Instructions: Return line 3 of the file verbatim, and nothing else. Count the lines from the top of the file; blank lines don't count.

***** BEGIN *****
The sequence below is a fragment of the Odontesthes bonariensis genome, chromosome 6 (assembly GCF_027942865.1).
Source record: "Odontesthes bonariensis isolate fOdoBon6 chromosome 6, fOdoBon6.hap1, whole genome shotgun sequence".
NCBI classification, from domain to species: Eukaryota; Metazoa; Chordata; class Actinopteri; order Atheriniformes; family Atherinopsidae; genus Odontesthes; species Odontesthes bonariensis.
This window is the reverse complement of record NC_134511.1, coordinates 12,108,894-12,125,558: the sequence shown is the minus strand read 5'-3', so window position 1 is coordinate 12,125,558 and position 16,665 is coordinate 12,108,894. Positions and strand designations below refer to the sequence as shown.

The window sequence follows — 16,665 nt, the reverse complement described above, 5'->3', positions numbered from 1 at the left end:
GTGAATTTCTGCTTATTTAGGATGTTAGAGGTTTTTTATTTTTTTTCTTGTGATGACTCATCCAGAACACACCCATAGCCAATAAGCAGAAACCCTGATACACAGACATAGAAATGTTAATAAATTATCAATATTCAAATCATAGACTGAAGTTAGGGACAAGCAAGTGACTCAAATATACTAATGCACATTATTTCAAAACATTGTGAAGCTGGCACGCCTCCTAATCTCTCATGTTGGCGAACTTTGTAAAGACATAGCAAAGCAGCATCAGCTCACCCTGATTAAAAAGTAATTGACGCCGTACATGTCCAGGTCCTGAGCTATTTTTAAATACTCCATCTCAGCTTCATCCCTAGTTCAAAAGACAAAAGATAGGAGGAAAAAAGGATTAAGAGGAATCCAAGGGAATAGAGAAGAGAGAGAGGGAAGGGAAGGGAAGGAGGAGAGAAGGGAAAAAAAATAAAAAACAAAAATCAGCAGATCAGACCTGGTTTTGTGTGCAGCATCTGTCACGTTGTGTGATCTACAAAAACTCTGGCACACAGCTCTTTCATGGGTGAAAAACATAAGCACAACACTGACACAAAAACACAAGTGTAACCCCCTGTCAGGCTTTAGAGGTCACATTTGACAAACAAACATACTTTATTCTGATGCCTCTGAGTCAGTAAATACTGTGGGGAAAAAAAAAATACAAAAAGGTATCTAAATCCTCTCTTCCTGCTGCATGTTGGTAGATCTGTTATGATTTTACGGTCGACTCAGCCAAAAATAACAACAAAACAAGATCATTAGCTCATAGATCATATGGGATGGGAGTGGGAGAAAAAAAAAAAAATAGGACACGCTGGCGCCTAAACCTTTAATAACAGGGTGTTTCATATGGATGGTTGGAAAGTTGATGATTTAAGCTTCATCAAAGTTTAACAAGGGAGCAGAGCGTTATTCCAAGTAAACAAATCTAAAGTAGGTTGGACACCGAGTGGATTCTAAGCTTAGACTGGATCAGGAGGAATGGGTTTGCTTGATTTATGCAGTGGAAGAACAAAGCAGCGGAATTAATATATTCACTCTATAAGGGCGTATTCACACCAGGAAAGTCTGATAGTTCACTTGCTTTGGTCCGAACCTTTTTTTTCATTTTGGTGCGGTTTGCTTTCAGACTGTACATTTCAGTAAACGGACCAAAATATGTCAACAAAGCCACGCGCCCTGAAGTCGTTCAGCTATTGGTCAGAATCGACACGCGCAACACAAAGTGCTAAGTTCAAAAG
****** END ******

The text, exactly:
NCBI classification, from domain to species: Eukaryota; Metazoa; Chordata; class Actinopteri; order Atheriniformes; family Atherinopsidae; genus Odontesthes; species Odontesthes bonariensis.